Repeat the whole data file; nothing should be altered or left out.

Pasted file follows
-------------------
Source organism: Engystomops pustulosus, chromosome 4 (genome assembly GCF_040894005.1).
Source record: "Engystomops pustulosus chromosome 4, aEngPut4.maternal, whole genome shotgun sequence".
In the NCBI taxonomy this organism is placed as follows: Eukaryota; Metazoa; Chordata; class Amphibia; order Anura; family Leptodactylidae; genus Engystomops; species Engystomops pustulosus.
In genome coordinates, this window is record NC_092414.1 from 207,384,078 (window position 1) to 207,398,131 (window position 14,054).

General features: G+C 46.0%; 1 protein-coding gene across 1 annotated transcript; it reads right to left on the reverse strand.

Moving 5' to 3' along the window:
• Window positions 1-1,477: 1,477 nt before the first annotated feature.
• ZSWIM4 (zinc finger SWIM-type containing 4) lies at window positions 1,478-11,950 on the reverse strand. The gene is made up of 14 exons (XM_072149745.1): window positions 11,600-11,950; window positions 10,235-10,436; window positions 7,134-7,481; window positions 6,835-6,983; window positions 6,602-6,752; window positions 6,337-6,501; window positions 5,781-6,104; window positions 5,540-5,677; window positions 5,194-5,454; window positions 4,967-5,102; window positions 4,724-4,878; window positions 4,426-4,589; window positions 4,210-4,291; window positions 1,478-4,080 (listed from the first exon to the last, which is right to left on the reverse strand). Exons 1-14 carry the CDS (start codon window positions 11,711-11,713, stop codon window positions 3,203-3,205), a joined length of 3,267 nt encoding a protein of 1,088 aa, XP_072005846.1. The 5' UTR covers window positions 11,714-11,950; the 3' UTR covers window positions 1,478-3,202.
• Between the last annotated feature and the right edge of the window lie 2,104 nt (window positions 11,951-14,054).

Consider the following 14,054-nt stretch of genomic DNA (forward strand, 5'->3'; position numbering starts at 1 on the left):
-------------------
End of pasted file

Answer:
Source organism: Engystomops pustulosus, chromosome 4 (genome assembly GCF_040894005.1).
Source record: "Engystomops pustulosus chromosome 4, aEngPut4.maternal, whole genome shotgun sequence".
In the NCBI taxonomy this organism is placed as follows: Eukaryota; Metazoa; Chordata; class Amphibia; order Anura; family Leptodactylidae; genus Engystomops; species Engystomops pustulosus.
In genome coordinates, this window is record NC_092414.1 from 207,384,078 (window position 1) to 207,398,131 (window position 14,054).

General features: G+C 46.0%; 1 protein-coding gene across 1 annotated transcript; it reads right to left on the reverse strand.

Moving 5' to 3' along the window:
• Window positions 1-1,477: 1,477 nt before the first annotated feature.
• ZSWIM4 (zinc finger SWIM-type containing 4) lies at window positions 1,478-11,950 on the reverse strand. The gene is made up of 14 exons (XM_072149745.1): window positions 11,600-11,950; window positions 10,235-10,436; window positions 7,134-7,481; window positions 6,835-6,983; window positions 6,602-6,752; window positions 6,337-6,501; window positions 5,781-6,104; window positions 5,540-5,677; window positions 5,194-5,454; window positions 4,967-5,102; window positions 4,724-4,878; window positions 4,426-4,589; window positions 4,210-4,291; window positions 1,478-4,080 (listed from the first exon to the last, which is right to left on the reverse strand). Exons 1-14 carry the CDS (start codon window positions 11,711-11,713, stop codon window positions 3,203-3,205), a joined length of 3,267 nt encoding a protein of 1,088 aa, XP_072005846.1. The 5' UTR covers window positions 11,714-11,950; the 3' UTR covers window positions 1,478-3,202.
• Between the last annotated feature and the right edge of the window lie 2,104 nt (window positions 11,951-14,054).

Consider the following 14,054-nt stretch of genomic DNA (forward strand, 5'->3'; position numbering starts at 1 on the left):